# Understanding the Normal Probability Curve

The Normal Probability Curve, also known as the normal distribution, is a fundamental concept in statistics. It is symmetric around the mean, with key characteristics such as equal numbers of cases above and below the mean, and the mean, median, and mode coinciding. The curve's height decreases gradually as you move away from the mean, and specific percentages of cases fall within different standard deviation ranges. Deviations from the normal curve can be observed in the form of skewness and kurtosis. The curve is commonly used as a model to compare various distributions.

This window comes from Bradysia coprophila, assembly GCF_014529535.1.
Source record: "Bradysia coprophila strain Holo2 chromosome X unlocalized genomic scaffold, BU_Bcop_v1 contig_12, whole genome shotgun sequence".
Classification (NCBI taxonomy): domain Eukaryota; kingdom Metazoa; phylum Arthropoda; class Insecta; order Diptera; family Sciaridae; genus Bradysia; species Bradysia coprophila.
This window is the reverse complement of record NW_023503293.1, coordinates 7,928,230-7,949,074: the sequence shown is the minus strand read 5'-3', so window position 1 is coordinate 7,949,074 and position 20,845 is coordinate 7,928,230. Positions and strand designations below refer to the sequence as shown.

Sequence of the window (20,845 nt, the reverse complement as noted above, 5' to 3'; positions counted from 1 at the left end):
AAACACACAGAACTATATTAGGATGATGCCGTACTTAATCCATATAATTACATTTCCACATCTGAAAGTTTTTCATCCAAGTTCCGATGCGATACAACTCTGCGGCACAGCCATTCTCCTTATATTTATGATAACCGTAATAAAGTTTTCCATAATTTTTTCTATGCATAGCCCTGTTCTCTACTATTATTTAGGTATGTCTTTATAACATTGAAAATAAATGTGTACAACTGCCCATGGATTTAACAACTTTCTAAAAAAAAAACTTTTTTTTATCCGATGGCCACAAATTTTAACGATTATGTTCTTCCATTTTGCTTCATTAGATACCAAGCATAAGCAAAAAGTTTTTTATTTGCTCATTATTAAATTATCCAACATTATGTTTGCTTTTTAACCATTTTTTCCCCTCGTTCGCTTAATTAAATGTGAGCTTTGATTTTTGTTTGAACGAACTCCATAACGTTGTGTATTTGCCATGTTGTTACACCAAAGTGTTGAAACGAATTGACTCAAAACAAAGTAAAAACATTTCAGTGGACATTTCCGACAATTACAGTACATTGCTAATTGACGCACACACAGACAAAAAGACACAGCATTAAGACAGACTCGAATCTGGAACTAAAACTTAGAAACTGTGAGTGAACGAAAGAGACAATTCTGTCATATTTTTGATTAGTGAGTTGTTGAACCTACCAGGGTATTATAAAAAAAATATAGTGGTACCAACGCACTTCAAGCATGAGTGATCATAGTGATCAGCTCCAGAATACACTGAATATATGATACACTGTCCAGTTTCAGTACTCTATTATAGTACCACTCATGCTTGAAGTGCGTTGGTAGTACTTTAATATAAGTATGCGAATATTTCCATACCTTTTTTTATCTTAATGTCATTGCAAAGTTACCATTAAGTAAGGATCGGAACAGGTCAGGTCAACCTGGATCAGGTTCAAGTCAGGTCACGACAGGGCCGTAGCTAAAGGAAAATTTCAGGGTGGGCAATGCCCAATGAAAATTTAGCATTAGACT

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**NORMAL PROBABILITY CURVE**NORMAL PROBABILITY CURVE - CONCEPT, CHARACTERISTICS AND USES - Prepared by Dr. Sarmishtha Dutta**CONCEPT**CONCEPT Normal probability curve is one type of theoretical distribution that is of immense use in Statistics. The normal distribution is a continuous probability distribution that is symmetrical on both sides of the mean. It is also called as the normal curve, the Gaussian curve and the Bell shaped curve or Mesokurtic curve. It is mainly computed for finding out average strength of the class, average marks and its distribution**CHARACTERISTICS**CHARACTERISTICS It is symmetrical about the mean. The number of cases below the mean is equal to the number of cases above the mean. The mean and median coincide. The height of the curve is maximum at its mean. Hence, the mean and mode of normal distribution coincide. Mean , median and mode are equal here.**CHARACTERISTICS**CHARACTERISTICS The height of the curve declines as we go in either direction from the mean. This dropping off is slow at first, then rapid and then slow again. The curve never touches the base line. Hence, the range is unlimited. The points of inflection are each plus or/and minus one standard deviation from the mean ordinate. The value of Ku= 0.263 Q1 and Q3 are equidistant from the median. When there is any Skewness in the distribution, the two distances will be unequal.**CHARACTERISTICS**CHARACTERISTICS The height of the curve at a distance of one standard deviation from the mean is 60.7% of the height at the mean. The height of the curve at 2 and 3 standard deviation distances from mean is 13.5% and 1.1% of the height at mean respectively. The total interval from plus one standard deviation to minus one standard deviation contains 68.26% of the cases. 95.44% of the total area will be included between the mean ordinate and an ordinate 2 standard deviation from the mean . 99.74% of the total area will be included between the mean ordinate and a point 3 standard deviation away from the mean.**CONT.**In cases where the scores of individuals in the group seriously deviate from the average, the curves representing these distributions also deviate from the shape of a normal curve. This deviation or divergence from normality tends to vary in two ways: Skewness and Kurtosis.**USES**USES Used as a model to compare various distributions with it ,to say, whether the distribution is normal or not. to compare two or more distributions in terms of overlapping to distribute short marks and categorical rating. used to compute percentile and percentile ranks used to understand and apply the concept of standard error of measurement used for ability grouping used to convert raw scores into comparable standard normalized scores used to determine the relative difficulty of test items**References**References Statistics in Psychology and Education S.K.Mangal Educational Psychology- Dr. G Das Monoboigyanik Porimap o Porisankhan- Dr. Arun Ghosh Mulyayon Niti o Koushal Sushil Roy https://www.simplypsychology.org/normal-distribution.html**THANK YOU**THANK YOU